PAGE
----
Tim Kirk remembers being a small boy helping his father John, one of the pioneers of the Canberra wine industry, look after the first vines planted in the region back in the early 1970s. Those vines, which produced the region's first commercial vintage in 1976, are still there, tucked away on a rolling hill on the Clonakilla vineyard in Murrumbateman.
2020 will be the first year there has not been a vintage.
We're walking through vines of shiraz grapes, some of which may have ended up in his acclaimed shiraz viognier, the grapes are abundant and plump, a luminous rich purple.
"It's so sad," he says. "If you didn't know, these grapes look perfect ... but see that pile of grapes on the ground there, that's about $600 worth of wine."
That's the thing about smoke taint. It's insidious. You can't see it. You might not even be able to taste it on the vine. It's not until the fermentation process starts taking place that it becomes apparent.
"We did a couple of mini ferments in buckets just to see the affect it would have, and you know what it smelt like? Burnt salami in an ashtray.
"Everyone knows what we lived through this summer, days on end blanketed in not just the pleasant distant smoke of a wood fire but a heavy acrid smoke.
"That smell is the aromatic compound, it comes to rest on the skins of the grapes, and it sticks to the skins if you like, and if you take those grapes and try and make wine it gets released into the wine and you can smell it and you can taste it."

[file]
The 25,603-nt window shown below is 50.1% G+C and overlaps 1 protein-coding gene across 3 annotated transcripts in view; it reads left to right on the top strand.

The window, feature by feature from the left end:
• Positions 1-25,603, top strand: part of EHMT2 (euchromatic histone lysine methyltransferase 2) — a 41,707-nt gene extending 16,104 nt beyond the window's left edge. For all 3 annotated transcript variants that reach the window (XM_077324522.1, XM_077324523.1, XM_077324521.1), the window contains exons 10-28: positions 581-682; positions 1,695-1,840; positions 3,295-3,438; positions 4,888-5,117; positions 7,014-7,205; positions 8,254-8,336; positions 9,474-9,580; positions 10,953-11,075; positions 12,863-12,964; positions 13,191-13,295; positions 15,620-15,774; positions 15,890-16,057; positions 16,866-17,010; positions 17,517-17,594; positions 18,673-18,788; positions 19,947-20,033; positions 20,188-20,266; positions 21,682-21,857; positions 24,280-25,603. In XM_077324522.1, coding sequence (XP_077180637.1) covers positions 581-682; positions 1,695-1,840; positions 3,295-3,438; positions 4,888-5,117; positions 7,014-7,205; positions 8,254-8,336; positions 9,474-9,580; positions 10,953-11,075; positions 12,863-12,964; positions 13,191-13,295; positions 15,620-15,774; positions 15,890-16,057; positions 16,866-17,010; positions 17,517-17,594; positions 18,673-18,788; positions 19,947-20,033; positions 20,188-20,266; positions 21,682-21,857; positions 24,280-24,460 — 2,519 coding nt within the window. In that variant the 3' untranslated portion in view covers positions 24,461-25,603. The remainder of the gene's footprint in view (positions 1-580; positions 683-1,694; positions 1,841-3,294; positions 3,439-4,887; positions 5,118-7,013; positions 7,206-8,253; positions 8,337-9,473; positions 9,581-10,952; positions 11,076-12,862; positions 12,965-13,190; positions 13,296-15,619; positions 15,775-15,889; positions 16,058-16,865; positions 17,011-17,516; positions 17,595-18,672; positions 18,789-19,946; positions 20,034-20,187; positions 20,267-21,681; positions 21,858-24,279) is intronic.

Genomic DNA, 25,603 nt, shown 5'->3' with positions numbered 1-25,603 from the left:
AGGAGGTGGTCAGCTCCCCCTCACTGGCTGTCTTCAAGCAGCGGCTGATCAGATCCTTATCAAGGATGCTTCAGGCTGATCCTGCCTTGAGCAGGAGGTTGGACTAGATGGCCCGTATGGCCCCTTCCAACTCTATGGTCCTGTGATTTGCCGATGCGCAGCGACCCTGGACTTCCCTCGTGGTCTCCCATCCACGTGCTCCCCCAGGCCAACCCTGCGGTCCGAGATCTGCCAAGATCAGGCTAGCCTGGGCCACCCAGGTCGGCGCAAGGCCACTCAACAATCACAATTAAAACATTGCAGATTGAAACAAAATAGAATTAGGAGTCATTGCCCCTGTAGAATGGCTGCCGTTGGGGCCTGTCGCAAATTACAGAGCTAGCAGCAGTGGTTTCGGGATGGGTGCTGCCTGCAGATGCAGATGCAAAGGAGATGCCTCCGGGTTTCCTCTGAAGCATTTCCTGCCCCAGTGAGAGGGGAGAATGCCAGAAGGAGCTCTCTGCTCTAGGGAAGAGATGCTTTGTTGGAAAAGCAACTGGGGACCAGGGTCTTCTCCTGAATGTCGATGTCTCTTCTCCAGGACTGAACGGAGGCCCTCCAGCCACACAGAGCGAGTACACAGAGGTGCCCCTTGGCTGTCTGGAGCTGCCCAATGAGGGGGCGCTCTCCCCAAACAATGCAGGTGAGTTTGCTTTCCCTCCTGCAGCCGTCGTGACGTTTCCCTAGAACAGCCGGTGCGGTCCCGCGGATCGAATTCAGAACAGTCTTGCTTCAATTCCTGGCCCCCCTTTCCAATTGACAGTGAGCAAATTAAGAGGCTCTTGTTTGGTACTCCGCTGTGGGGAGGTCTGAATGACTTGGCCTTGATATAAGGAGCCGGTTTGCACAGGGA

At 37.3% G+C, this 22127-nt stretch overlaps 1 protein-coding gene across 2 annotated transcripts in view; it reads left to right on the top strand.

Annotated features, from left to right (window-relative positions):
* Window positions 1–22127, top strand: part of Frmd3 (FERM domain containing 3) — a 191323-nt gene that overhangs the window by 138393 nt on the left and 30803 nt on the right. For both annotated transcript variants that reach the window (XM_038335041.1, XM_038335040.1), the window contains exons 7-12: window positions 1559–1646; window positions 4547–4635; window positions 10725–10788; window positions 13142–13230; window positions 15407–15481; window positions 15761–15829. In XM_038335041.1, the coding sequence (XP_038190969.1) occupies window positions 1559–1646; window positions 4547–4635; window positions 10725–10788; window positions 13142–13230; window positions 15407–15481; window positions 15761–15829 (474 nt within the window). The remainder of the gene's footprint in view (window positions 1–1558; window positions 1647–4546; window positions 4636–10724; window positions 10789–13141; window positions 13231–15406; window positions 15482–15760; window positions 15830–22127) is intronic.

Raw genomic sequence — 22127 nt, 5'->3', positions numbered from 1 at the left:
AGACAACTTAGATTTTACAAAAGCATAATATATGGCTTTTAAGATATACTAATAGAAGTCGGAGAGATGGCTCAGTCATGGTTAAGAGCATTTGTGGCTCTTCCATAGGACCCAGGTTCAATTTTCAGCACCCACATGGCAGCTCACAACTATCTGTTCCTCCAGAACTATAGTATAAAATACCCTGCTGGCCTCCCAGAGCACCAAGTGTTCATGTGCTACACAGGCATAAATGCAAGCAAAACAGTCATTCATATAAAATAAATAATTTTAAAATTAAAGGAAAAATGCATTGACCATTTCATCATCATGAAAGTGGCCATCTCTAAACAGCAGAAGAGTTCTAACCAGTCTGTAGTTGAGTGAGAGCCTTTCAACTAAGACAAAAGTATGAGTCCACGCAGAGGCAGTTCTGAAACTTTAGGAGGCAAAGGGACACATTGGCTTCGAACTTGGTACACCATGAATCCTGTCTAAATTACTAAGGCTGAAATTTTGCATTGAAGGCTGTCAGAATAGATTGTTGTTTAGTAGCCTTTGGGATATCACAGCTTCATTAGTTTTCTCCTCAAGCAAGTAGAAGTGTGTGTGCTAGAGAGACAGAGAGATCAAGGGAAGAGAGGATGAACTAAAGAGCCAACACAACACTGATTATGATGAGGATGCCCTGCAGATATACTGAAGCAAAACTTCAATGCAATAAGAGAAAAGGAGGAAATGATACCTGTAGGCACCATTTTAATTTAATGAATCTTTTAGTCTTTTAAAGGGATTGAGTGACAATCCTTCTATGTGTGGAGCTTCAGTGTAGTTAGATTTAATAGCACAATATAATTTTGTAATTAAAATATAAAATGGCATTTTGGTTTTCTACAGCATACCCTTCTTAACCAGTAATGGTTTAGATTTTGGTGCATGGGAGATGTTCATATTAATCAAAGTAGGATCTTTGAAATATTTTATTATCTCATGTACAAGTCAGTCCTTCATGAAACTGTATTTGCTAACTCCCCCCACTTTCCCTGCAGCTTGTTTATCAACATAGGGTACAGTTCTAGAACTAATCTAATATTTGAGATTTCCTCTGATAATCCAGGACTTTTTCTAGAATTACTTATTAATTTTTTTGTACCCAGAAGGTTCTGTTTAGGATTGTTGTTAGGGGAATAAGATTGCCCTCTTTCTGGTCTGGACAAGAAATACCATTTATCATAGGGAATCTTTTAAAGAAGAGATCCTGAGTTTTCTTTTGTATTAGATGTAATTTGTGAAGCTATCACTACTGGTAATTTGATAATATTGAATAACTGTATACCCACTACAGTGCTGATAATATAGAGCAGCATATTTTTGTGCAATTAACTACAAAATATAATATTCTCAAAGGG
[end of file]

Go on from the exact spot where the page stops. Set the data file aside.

Kirk said it was a heart-breaking decision.
"We just didn't feel that we could guarantee our customers the quality they should expect under a Clonakilla label. It's the right decision but one of the toughest I've ever had to make."
Ken Helm planted his first vines in 1973, he's been through good times and bad, but he was remaining optimistic that he would hold on to his vintage, still waiting for final results.
But he still shared Kirk's sentiment.
"We've been doing some mini ferments and at this stage we're pretty happy with what we've got," Helm said.
"We think we may actually sneak through with some riesling but we're not going to jeopardise our good name. If we do decide to pick and the wine is no good we'll just dump it."
For Frank van de Loo, winemaker at Mount Majura, 2020 will be the first year it's likely they won't make wine from their own grapes. The first hectare was planted in 1988 by Dr Edgar Riek, another pioneer of the Canberra wine industry, producing award-winning pinot gris among other wines.
"I've managed to source some pinot gris grapes from down in Victoria, I'd like to produce a wine," van de Loo said.
"We've had to pull the pin on the 2019 pinot gris, that won't be available to buy because we have to look after a few restaurants that stock it and we can't afford to lose listings."
Indeed it's this knock on affect that all winemakers are keen to talk about, the effect it will have on people who travel around NSW bottling wine, or those who make labels, grape pickers, even hospitality workers who staff cellar doors.
Karen Shaw, from Shaw Vineyards, manages one of the fanciest cellar doors in the district. High ceilings, raking windows, all lines and angles, looking out across to the vines.
"We were here on New Year's Day and the smoke was so thick we couldn't even see across the road to the vines," she said.
The other thing they all want to mention is that there is wine, that cellar doors are still open, that there are still experiences to be had at all local wineries, from tastings to overnight stays.
"To lose a year's crop for Clonakilla it runs into the millions, but we have good contingency plans in place," Kirk said.
"It's important for everyone to know we're not going to run out of wine. And we need you all to keep drinking it."